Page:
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While I don’t feel the need to add my voice to the sea of opinions regarding how Christians should vote on November 8, I wanted to take a moment to address how I believe Christians should live on November 9.  This is the first in a short series of posts that I will be publishing over the next couple of days regarding how Christians can live in a God-honoring way regardless of the results of tonight’s elections.  

Romans 13 commands Christians to “be subject to the governing authorities.”  Direct.  Unqualified.  Be subject to the governing authorities.  This includes all those who have authority over you, but the institution that Paul primarily has in mind here is civil government.

Modern-day Americans, I believe, have trouble with this command for a number of reasons. First, rebellion against authority is a part of our national DNA.  Second, partisan politics creates an “us against them” spirit of contempt and distrust, and it’s difficult to submit to an institution that we don’t trust.  

But the most significant challenge that many Christians have in subjecting ourselves to human authorities is that we have too large a view of what human authorities can do and too small a view of what God can do.  

Nonetheless, believers are commanded to be subject to the governing authorities.  So how do Christians find the power to be subject to the governing authorities in the midst of uncertain times?

Romans 13 gives us two answers.

Christians joyfully subject themselves to authority because all authority comes from God.

Romans 13:1 says, “For there is no authority except from God, and those that exist have been instituted by God.”

All human authority is delegated by the one who has ultimate authority.  Jesus says in Matthew 28, “All authority, on heaven and on earth, has been given to me.”

Congress wouldn’t exist if God hadn’t created it. The presidency wouldn’t exist if God hadn’t ordained it. Judges and state legislatures and magistrates wouldn’t exist if God hadn’t put them in place.

What’s more, God ordains not only the institutions of power but the very people who fill them and it is from God that they get their authority. Daniel 2:21 tells us that “[God] changes times and seasons; [God] removes kings and sets up kings.”  Likewise, Proverbs 8:15-16 says, “By [the Lord] kings reign, and rulers decree what is just; by [the Lord] princes rule, and nobles, all who govern justly.”

What does this mean for the Christian?

This means that God isn’t going to be surprised when the election is over on Tuesday night. He’s not going to be looking down from heaven and shaking his head because we didn’t get his man — or woman — into office.  He has already decided the outcome.  

But how you respond on Wednesday morning — whether “your candidate” wins or loses — will reveal what you believe about God’s sovereignty.

Christians joyfully subject themselves to authority because God has created civil authorities for our good.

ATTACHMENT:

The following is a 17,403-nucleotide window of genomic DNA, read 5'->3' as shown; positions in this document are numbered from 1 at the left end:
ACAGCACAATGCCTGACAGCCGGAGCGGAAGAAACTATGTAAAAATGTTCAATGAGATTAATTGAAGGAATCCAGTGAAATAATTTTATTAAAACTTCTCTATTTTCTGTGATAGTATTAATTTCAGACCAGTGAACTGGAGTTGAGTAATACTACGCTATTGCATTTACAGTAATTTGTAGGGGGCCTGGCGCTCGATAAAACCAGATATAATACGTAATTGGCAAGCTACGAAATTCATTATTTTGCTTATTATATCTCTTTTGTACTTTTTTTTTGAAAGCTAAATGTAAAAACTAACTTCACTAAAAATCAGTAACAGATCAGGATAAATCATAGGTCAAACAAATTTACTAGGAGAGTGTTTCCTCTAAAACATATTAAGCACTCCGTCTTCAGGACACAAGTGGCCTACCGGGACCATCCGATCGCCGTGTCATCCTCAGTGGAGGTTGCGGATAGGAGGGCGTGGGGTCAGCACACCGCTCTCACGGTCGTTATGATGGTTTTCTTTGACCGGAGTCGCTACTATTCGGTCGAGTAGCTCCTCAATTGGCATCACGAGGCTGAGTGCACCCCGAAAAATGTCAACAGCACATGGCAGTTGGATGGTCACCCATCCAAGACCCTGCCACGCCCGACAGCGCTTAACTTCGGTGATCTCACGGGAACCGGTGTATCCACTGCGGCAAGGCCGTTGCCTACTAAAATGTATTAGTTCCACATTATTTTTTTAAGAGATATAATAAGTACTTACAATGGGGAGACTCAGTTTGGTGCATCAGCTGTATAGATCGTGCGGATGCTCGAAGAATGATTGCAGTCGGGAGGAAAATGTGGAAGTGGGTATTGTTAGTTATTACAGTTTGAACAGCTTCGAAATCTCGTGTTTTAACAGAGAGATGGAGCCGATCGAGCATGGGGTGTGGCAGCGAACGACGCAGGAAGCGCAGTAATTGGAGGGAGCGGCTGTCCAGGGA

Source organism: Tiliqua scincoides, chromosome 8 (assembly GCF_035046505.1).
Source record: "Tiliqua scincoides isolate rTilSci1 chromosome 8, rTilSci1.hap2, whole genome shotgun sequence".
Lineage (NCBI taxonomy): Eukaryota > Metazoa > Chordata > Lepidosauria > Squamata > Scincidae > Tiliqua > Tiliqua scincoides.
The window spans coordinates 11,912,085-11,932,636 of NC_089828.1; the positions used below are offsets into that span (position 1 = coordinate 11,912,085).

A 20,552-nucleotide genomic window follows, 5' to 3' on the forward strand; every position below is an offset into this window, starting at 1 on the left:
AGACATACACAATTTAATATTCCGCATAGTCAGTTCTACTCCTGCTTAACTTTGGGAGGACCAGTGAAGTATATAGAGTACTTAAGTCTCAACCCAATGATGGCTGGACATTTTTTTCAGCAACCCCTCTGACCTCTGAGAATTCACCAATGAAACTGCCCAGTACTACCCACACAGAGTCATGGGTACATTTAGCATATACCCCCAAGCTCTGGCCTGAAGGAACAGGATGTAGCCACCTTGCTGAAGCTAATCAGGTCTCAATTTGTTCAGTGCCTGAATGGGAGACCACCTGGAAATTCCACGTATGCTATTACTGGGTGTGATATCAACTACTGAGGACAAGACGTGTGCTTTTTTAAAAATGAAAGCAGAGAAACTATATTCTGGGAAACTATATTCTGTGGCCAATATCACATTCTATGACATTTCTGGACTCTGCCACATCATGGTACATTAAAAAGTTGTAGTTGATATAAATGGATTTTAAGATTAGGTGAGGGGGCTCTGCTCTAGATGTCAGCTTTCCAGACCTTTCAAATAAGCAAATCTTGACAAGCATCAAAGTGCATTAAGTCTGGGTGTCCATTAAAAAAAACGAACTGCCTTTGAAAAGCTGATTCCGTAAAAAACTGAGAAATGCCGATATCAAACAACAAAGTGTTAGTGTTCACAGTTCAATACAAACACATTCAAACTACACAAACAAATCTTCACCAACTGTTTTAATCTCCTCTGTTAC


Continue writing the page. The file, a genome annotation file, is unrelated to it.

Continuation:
Romans 13:4-6 says, “[F]or he is God’s servant for your good. But if you do wrong, be afraid, for he does not bear the sword in vain. For he is the servant of God, an avenger who carries out God’s wrath on the wrongdoer. 5 Therefore one must be in subjection, not only to avoid God’s wrath but also for the sake of conscience. 6 For because of this you also pay taxes, for the authorities are ministers of God, attending to this very thing.”

So that begs the question, what is “good?”  Because how you answer this question will affect both your theology and your political position.

On one hand, as Christians, we know that the best possible thing for anyone, regardless of their situation, is to know Jesus.  On the other hand, there are people with real and tangible needs now.  One-in-eight Americans doesn’t have enough to eat. On any given night, more than half a million people experience homelessness.  Between 600,000 and 800,000 people are trafficked across international borders in the U.S. every year, 80% of whom are women and half of whom are children.  

Both civil governments and the church share a responsibility to uphold moral values that are consistent with God’s character, and I believe that both the government and the church have the responsibility to minister to the poor, the marginalized, and the disadvantaged.

These is a great deal of tension between these two issues, particularly in a secular nation.  But one thing is clear from this passage.  God’s design for civil authorities is the flourishing of people under those authorities.  That includes Christians and non-Christians alike.  Governments are a means of God’s common grace for all people.

Christians, specifically, because they are one with Christ in both his exaltation and his suffering, must sometimes sacrifice that which is in their self-interest for the good and flourishing of others.

Christians joyfully subject themselves to authorities because they trust the highest authority.

At the end of the day, Christians find the power to submit to the command to “be subject to the governing authorities” not in the shifting sands of politics or public opinion, but by resting in the knowledge that God has created positions of authority and that he has done so to promote that which is good among his people.  God’s ultimate end, we know, is for the glory of his name, and God is most glorified when we subject ourselves to the authorities that he has created for us.

This raises some important questions.  What does “being subject” look like?  What about subjection to wicked rulers?  When can we disobey unjust laws?

These will be the subjects of my next posts.